I once asked a poet how she writes poems. Her answer: very, very carefully. For some reason, this response always brings me back to Nathanael West‘s Miss Lonelyhearts. I first heard about this book when Flannery O’Connor mentioned it in her collection of essays, Mysteries and Manners. For a short story writer of her supreme ability and persnickety tastes to say that she admired the quality of someone else’s work, and someone so outside the cannon, certainly did pique my interest.
Nathanael West only wrote three novels, and none of them were all that commercially successful. As many writers did back then, he moved out to Hollywood in the 1930s – this backdrop serving as inspiration for West’s Day of the Locusts, which, in turn, is where Matt Groening got the name for Homer Simpson. West became very good friends with F. Scott Fitzgerald. In fact, West, a notoriously bad driver, died the day after Fitzgerald succumbed to a heart attack, having run a stop sign on the way to attend the funeral.
So valuable do I now consider this work that I used to own three copies of it – one kept in my Florida library, one in New York, and a third copy carried with me at all times, to hand out to whomever seems like they need to read it. It’s the one book I recommend to everybody, not just because it’s my favorite novel, but because it’s also a line-by-line study on how sentences should work. Back when I taught creative writing at NYU, I included the below passage as part of my transition from prose to poetry. Why? Because Miss Lonelyhearts veers very close to poetic perfection, not only in the very, very careful words, but also in the blank white emotion-space that hovers between them.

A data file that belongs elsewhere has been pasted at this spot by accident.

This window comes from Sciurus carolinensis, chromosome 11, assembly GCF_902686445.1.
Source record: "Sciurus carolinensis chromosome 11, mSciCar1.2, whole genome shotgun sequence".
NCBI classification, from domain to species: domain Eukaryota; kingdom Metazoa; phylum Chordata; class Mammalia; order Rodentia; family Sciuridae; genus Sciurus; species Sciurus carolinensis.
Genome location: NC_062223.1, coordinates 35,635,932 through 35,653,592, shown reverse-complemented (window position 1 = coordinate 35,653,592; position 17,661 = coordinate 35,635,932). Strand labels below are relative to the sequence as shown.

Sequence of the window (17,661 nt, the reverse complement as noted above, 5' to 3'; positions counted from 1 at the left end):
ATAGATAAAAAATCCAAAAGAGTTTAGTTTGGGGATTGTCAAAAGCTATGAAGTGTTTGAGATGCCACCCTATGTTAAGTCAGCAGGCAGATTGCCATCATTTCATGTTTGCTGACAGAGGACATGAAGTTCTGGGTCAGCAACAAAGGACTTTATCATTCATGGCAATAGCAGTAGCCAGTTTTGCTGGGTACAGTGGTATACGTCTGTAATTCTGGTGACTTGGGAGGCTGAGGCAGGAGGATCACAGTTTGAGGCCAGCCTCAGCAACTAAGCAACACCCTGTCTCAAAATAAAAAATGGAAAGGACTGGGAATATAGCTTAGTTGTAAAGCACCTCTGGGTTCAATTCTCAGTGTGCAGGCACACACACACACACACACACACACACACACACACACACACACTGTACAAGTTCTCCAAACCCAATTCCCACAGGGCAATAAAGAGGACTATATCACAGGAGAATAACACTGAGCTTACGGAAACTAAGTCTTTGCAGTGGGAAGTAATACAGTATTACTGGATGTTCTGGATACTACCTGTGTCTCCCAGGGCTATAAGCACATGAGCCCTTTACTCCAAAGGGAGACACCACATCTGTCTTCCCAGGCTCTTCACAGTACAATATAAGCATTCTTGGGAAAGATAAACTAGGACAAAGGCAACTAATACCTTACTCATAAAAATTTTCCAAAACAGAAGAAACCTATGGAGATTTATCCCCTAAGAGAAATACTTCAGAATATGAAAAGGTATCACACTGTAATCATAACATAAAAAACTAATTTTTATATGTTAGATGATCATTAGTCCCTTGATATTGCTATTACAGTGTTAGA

And so, from Miss Lonelyhearts:
When Miss Lonelyhearts quit work, he found that the weather had turned warm and that the air smelt as though it had been artificially heated. He decided to walk to Delehanty’s speakeasy for a drink. In order to get there, it was necessary to cross a little park.
He entered the park at the North Gate and swallowed mouthfuls of the heavy shade that curtained its arch. He walked into the shadow of a lamp-post that lay on the path like a spear. It pierced him like a spear.
As far as he could discover, there were no signs of spring. The decay that covered the surface of the mottled ground was not the kind in which life generates. Last year, he remembered, May had failed to quicken these soiled fields. It had taken all the brutality of July to torture a few green spikes through the exhausted dirt.
What the little park needed, even more than he did, was a drink. Neither alcohol nor rain would do. Tomorrow, in his column, he would ask Broken-hearted, Sick-of-it-all, Desperate, Disillusioned-with-tubercular-husband and the rest of his correspondents to come here and water the soil with their tears. Flowers would then spring up, flowers that smelled of feet.
“Ah, humanity…” But he was heavy with shadow and the joke went into a dying fall. He tried to break its fall by laughing at himself.